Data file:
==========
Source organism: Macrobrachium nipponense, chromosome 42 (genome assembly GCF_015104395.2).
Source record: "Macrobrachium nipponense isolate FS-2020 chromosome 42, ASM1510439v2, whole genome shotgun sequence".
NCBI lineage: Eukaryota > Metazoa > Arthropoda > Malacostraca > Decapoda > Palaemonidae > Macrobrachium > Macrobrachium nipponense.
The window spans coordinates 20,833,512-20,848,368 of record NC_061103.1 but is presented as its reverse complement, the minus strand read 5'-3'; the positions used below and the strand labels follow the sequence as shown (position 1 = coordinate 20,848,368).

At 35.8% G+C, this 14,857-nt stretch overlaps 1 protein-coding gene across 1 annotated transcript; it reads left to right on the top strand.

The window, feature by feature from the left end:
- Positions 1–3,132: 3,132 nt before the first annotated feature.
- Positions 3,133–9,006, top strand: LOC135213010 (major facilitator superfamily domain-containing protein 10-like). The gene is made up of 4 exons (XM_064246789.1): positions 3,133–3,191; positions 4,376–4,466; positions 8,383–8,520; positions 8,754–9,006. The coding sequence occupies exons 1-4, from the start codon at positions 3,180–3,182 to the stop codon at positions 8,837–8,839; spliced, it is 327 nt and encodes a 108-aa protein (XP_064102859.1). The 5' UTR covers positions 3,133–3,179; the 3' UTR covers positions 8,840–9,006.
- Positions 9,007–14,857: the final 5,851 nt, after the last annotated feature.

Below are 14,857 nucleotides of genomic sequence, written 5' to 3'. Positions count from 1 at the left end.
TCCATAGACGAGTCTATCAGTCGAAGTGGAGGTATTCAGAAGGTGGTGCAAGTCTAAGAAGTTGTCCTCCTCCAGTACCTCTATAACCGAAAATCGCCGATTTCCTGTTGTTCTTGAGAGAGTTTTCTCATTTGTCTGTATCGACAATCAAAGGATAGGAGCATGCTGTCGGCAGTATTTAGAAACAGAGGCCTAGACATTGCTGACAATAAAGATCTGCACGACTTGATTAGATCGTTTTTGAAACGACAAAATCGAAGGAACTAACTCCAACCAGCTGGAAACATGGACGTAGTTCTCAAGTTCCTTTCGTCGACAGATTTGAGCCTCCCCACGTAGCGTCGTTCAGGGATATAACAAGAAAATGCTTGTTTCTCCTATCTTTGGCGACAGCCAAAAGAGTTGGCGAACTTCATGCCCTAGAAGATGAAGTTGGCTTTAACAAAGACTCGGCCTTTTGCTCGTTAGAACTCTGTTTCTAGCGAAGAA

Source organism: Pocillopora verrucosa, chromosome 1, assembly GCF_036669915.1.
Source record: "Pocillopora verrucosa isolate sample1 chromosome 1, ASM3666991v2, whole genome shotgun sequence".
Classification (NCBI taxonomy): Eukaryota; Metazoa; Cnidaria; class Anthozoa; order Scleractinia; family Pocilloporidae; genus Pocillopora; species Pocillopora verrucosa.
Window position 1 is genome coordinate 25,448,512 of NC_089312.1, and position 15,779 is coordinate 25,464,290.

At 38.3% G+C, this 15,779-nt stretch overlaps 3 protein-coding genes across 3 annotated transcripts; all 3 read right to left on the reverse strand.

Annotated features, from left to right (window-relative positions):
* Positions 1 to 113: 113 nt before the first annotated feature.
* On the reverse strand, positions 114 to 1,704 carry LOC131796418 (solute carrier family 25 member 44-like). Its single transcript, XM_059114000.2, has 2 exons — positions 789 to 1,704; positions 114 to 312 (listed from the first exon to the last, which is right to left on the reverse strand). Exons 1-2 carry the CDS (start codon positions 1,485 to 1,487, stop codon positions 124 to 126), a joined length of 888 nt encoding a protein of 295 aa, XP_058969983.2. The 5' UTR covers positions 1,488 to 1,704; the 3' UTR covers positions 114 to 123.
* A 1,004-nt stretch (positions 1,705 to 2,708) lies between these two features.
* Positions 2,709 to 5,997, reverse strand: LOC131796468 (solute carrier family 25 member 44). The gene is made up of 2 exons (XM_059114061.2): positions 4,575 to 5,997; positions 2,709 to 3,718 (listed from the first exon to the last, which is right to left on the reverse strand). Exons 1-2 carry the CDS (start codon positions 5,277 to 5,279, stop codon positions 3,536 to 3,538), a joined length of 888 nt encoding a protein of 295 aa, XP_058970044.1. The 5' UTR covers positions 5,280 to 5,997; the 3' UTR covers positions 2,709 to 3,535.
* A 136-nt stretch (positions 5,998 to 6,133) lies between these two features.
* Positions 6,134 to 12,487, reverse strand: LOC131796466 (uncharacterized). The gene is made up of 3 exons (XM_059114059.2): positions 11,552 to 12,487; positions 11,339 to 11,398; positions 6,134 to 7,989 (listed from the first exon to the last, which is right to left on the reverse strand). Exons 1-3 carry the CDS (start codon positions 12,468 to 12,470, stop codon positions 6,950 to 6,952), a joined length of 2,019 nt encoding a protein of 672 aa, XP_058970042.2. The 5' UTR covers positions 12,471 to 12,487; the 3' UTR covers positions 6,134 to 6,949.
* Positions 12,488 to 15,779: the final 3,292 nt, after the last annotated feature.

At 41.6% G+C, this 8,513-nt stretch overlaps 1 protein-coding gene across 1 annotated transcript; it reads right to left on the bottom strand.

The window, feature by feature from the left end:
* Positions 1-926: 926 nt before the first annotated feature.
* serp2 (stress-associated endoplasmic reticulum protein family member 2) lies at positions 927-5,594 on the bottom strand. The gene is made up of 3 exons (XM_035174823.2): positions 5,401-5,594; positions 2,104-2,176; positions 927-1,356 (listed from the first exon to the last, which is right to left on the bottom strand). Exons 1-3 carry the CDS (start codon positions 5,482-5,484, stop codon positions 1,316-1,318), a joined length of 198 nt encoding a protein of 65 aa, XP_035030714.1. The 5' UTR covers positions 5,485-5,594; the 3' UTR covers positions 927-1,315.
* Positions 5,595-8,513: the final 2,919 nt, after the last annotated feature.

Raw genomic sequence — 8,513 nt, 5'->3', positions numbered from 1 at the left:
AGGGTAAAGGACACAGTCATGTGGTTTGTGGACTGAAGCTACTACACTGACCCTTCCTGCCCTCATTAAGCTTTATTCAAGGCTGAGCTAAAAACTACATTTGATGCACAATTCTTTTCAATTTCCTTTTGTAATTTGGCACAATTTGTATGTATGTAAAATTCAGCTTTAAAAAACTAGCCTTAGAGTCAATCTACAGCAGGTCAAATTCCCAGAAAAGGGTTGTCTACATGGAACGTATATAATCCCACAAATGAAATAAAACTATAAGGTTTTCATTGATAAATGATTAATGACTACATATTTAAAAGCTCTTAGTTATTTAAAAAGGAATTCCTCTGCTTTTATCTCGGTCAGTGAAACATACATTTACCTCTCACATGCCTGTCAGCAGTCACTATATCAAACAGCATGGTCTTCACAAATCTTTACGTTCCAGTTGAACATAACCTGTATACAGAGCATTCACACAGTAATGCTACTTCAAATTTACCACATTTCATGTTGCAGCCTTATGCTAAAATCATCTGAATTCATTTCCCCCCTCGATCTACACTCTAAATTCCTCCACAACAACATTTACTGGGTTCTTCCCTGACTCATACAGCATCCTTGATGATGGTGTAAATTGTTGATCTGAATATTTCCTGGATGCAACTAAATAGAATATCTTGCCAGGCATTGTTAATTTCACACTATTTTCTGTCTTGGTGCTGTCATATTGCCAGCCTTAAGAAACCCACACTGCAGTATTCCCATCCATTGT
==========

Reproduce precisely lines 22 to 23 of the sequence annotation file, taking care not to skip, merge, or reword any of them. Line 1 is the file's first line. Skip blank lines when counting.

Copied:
* A 136-nt stretch (positions 5,998 to 6,133) lies between these two features.
* Positions 6,134 to 12,487, reverse strand: LOC131796466 (uncharacterized). The gene is made up of 3 exons (XM_059114059.2): positions 11,552 to 12,487; positions 11,339 to 11,398; positions 6,134 to 7,989 (listed from the first exon to the last, which is right to left on the reverse strand). Exons 1-3 carry the CDS (start codon positions 12,468 to 12,470, stop codon positions 6,950 to 6,952), a joined length of 2,019 nt encoding a protein of 672 aa, XP_058970042.2. The 5' UTR covers positions 12,471 to 12,487; the 3' UTR covers positions 6,134 to 6,949.